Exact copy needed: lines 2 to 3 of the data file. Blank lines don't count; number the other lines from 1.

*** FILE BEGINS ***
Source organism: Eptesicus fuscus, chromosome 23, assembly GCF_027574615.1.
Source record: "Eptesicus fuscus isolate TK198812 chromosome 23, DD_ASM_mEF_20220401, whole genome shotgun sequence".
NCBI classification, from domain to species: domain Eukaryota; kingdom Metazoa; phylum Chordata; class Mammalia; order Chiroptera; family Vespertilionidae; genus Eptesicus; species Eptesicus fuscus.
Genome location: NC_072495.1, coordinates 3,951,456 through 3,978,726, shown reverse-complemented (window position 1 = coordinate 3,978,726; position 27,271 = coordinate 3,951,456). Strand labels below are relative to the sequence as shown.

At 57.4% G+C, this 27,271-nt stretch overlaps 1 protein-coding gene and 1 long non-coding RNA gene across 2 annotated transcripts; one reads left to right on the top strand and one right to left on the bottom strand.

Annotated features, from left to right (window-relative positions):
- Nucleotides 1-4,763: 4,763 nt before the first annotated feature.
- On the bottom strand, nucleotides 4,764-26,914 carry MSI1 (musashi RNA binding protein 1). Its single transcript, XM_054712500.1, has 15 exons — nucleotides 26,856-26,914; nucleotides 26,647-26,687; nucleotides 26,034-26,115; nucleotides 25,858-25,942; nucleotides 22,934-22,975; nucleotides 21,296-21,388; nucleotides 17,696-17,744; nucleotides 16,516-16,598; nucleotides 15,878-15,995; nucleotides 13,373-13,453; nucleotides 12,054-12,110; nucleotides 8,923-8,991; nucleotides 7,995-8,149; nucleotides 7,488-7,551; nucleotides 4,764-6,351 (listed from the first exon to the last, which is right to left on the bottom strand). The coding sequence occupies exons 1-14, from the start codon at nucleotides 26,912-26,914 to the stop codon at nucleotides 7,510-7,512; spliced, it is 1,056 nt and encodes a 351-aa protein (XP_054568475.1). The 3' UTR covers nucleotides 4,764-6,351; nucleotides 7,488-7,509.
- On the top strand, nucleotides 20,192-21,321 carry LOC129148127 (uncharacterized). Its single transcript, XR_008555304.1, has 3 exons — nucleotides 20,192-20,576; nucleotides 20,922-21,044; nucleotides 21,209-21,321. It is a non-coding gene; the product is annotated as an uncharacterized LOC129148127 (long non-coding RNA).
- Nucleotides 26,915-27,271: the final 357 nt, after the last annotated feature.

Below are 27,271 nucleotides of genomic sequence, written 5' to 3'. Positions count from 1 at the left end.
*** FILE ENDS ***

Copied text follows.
Source record: "Eptesicus fuscus isolate TK198812 chromosome 23, DD_ASM_mEF_20220401, whole genome shotgun sequence".
NCBI classification, from domain to species: domain Eukaryota; kingdom Metazoa; phylum Chordata; class Mammalia; order Chiroptera; family Vespertilionidae; genus Eptesicus; species Eptesicus fuscus.